Interview with Prof. Elisabeth De Waele, by Meg Marquardt, Nestlé Health Science.
From the Metabolic and Nutritional Issues in the ICU Workshop – 29-30 May 2018, Brussels, Belgium.
MB: I’m here with Doctor Elizabeth Wahle who is a trained general surgeon, an ICU physician, and in addition head of the nutritional department at the Free University of Brussels Hospital. It is here where the metabolism and nutrition course at the Erasmus Hospital in Brussels is taking place and one of the themes that is through to course is trying to impart nutrition as more than just protein and energy needs. Have you go some comment on that Dr Wahle?
EDW: Well I really think that we should consider nutrition as a therapy. We have more and more details and we have more and more proof that when you use nutrition in the correct way you can really alter the outcome of your patient. But on the other hand it’s very important to also make a step in your mind that when you are dealing with nutrition as it is a drug you should pose yourself some very relevant questions, like what’s going to be in the indication? Which kind of drug am I going to use? Is it going to be a diet? Oral supplements? Enteral nutrition? Parenteral nutrition? Combination of all of them? How much to the dosing, how much am I going to give, and when I am going to de-escalate? So when I’m going to stop with one form and switch to another one? So you really have to ask yourself some important questions on this nutrition therapy and this we are really reaching out to people to have more knowledge and also more capacity to really implement it in their daily practice.
MB: How prevalent do you think this is today?
EDW:Well, there’s a huge prevalence of malnutrition in ICUs. We know it by data from the Nutrition Day initiative. So we know that a lot of people are malnourished in our ICUs and they continue to be so for a very long time. So this is very bad because we are such an energy dense and capacity dense environment as an ICU and somehow we are still neglecting this very important part of therapy, being nutrition.
MB: So what are the best steps from here?
EDW:Well I think that everybody has to look at his own practice or her own practice and ask yourself the questions do we have an assessment in place? Do we have screening tools? What is our protocol or which guideline are we following and are we implementing it in a practice? And of course also do some data collection and evaluate your practices to see if you don’t have to change something over the years.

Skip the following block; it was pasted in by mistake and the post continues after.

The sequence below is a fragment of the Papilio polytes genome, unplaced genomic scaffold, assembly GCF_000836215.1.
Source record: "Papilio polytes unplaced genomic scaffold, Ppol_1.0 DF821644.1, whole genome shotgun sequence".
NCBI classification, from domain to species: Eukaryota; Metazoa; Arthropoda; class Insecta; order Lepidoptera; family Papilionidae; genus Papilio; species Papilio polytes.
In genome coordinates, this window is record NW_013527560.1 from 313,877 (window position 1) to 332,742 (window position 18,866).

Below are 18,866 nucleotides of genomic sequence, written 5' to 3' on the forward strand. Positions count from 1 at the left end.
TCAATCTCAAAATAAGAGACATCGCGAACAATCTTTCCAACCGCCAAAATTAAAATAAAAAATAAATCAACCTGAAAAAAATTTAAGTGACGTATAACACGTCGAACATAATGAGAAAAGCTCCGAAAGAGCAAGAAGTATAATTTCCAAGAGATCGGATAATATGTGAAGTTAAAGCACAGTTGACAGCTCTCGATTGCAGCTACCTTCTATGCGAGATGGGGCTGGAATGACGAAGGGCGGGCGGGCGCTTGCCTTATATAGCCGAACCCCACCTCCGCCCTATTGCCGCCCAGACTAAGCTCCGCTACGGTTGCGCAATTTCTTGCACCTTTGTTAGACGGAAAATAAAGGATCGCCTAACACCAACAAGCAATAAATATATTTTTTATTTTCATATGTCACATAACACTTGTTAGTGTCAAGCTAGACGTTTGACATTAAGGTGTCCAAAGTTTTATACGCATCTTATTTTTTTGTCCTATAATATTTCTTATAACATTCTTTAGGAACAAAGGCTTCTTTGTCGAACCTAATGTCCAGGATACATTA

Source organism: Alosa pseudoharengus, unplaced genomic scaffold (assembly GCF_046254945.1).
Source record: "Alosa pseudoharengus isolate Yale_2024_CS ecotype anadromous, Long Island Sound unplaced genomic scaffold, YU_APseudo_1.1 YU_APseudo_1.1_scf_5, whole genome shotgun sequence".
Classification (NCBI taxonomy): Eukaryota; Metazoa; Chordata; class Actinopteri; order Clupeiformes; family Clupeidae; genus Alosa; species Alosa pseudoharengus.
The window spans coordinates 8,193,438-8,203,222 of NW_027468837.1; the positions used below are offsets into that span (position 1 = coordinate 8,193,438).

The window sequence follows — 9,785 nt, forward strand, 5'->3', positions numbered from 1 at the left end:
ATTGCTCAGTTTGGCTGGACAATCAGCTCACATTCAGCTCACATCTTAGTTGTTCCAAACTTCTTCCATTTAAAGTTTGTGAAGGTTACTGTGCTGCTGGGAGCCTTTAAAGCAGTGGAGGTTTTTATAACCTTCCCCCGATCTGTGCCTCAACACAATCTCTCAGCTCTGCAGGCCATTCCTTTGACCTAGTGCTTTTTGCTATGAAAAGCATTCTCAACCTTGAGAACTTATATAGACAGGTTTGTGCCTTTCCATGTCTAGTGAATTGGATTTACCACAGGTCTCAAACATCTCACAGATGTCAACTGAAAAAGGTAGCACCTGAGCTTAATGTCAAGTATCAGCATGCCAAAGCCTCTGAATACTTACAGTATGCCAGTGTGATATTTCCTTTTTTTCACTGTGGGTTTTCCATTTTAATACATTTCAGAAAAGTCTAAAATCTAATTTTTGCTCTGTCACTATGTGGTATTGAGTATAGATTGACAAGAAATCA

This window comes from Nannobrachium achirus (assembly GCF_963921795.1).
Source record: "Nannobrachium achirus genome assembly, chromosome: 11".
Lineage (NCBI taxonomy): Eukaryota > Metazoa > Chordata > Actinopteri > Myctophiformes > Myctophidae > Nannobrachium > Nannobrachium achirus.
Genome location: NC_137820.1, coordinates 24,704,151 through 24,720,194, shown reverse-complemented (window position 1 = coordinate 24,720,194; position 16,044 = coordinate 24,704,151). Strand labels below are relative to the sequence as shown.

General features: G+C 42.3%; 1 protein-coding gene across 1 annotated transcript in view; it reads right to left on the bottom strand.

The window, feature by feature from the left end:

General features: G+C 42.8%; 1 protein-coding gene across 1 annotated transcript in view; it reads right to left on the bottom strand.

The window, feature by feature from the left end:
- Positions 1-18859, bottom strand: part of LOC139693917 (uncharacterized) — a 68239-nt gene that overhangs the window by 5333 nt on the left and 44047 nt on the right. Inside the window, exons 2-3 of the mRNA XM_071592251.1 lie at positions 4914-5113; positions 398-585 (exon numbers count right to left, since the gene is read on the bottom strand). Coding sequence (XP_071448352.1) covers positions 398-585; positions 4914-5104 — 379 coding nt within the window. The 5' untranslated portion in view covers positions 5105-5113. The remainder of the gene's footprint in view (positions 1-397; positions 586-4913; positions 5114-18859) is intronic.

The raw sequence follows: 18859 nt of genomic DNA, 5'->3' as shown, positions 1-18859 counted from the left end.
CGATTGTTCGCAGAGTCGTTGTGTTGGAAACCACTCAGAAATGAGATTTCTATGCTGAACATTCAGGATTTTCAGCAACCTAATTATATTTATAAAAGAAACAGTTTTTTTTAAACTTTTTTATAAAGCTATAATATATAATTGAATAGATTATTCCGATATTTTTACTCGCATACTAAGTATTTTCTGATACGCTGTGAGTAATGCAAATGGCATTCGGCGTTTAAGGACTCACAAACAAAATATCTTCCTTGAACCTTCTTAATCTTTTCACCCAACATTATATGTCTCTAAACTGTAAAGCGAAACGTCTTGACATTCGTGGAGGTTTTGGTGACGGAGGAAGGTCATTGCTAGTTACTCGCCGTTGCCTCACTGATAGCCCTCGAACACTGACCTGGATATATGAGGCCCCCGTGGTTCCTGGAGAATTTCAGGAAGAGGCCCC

MB: So here at this course there are a lot of experts in this space here, including yourself. It’s fair to say that this is not commonly adopted or commonly understood, why do you think that is when it’s so paramount?
EDW: Well, of course there’s the huge problem with the training of medical students and also even doctors who want to become ICU physicians. So we have it more and more but it still depends on your environment, if you’re exposed to the knowledge yes or no. And if not I think it’s really a mental duty that you go for yourself to get this knowledge and to get those skills because it’s a part of therapy. So everybody has to build a little bricks together to make sure that you are doing the right thing for your patient.
MB: Okay. Do you think industry is going to help?
EDW:I think industry can help because in this domain of medicine it’s really a battle that we do together, because as I just said so many people are not having the therapy they need. There’s no over exposure there, so this is something that we can do together. Also by not only making the products that we would need to optimise our therapy, but also helping providing the knowledge and way how to work with what we provide would be very interesting. So I think it’s a common battle because the field is very big.
MB: And what are the biggest components missing in your view today?
EDW:I think, awareness. Every healthcare practitioner who is active in ICU is responsible for this part of treatment and you cannot neglect it just because you don’t have the knowledge. It’s your mental duty to do so to get the knowledge and to implement it in your clinical practice.
MB: Excellent, thank you very much.
EDW:Thank you for this conversation.